A man learns he will soon die and goes to visit his friends to seek help. The first explains, “I can’t help you after you die.” Unsatisfied, he goes to the second. This one offers to arrange for his friend’s funeral and burial, but says that after the man is gone, “I can’t have any more to do with you.”
More desperate, he seeks out a third friend, one he hadn’t thought of often or paid much attention to.
“Yes, I can help you,” the friend says. “Even after I’m gone?” the man asks. “Yes, I’ll be with you always.”
The first friend, according to this parable attributed to the Prophet Muhammad, is wealth. The second is family and friends. The third, the deeds and actions of the man’s lifetime, which will accompany him after he has left this life.
This page is always devoted to issues that in my humble view may be of concern to our physician readers. This month, a slightly different tack.
Not all that many years ago, you could not find a publication like this one in ophthalmology. As in most medical subspecialties, there were a number of peer-reviewed journals, and a couple of tabloid-style news publications. But the idea of an advertising-supported magazine, with more of a feature-article approach to editorial, simply didn’t exist. Thanks in large part to the efforts of founding publisher Rick Bay, that changed in 1994 with the launch of the Review.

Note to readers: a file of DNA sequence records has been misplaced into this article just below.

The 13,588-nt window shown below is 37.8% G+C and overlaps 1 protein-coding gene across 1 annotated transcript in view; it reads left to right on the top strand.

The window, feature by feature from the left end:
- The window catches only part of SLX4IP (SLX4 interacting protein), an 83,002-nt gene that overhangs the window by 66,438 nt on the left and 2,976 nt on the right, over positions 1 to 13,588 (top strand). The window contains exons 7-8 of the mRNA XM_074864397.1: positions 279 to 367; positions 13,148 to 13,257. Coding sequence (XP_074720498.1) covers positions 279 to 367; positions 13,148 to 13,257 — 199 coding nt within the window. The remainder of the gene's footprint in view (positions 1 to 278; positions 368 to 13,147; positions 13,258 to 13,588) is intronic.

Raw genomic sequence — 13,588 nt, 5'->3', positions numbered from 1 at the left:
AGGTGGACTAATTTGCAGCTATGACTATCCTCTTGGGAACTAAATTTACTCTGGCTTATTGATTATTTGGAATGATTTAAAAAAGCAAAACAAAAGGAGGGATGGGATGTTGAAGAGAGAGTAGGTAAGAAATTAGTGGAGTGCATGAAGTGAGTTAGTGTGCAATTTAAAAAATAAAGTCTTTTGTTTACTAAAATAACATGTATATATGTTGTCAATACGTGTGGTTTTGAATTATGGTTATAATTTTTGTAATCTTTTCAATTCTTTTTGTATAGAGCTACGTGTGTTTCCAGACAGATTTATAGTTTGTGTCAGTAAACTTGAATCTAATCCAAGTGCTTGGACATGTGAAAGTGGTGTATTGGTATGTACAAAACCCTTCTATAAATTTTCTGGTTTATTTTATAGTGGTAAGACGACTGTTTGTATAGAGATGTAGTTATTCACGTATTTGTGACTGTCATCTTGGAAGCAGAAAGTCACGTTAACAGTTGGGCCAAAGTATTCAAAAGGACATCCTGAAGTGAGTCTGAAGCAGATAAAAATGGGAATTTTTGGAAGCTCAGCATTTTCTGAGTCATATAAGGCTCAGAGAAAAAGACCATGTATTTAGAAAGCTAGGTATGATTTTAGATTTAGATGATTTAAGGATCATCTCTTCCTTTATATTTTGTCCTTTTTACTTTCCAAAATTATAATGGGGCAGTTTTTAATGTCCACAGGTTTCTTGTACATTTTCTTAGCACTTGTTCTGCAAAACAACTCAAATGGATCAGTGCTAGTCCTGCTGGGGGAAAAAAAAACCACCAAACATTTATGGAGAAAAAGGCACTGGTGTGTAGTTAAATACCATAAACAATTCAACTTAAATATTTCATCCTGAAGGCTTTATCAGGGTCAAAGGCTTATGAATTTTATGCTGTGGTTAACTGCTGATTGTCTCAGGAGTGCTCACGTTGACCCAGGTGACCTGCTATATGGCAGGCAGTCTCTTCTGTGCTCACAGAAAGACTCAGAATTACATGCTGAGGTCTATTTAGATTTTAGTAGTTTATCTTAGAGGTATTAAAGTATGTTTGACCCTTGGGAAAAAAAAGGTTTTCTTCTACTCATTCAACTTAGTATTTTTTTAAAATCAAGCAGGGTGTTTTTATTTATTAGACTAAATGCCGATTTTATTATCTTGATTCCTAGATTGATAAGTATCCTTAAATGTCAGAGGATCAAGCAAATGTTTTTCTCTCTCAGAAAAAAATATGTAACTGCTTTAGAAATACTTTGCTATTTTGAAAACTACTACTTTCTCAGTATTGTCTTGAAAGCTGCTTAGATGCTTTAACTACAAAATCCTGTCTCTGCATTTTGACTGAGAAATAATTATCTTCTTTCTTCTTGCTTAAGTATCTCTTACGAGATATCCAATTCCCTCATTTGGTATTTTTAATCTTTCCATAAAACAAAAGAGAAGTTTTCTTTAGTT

As we begin our 20th year, we do so without our friend, our mentor and our leader, as Rick succumbed in early December to a long illness.
As publisher, Rick headed the business side of the Review, managing the advertising and other revenue-producing projects that keep us afloat, so his is not likely a name most readers will recognize. To advertisers and those on the industry side, he was not only well-known, but highly respected and trusted. We have heard from so many of them since early December.
Their tributes and remembrances reflect, even amplify, the truth in the Prophet’s parable: Rick has moved on, but not alone. He takes with him the love, the respect and the friendship that he spent his career cultivating, in the hundreds who worked for him over the years, and in the clients whose needs he served so well.
Whether you knew him or not, the admiration he held for the work that ophthalmologists do every day to make their patients’ lives better was an important motivation for Rick. He considered it a privilege to serve you. The magazine you hold in your hands is testament to that.
Vaya con Dios, Babe.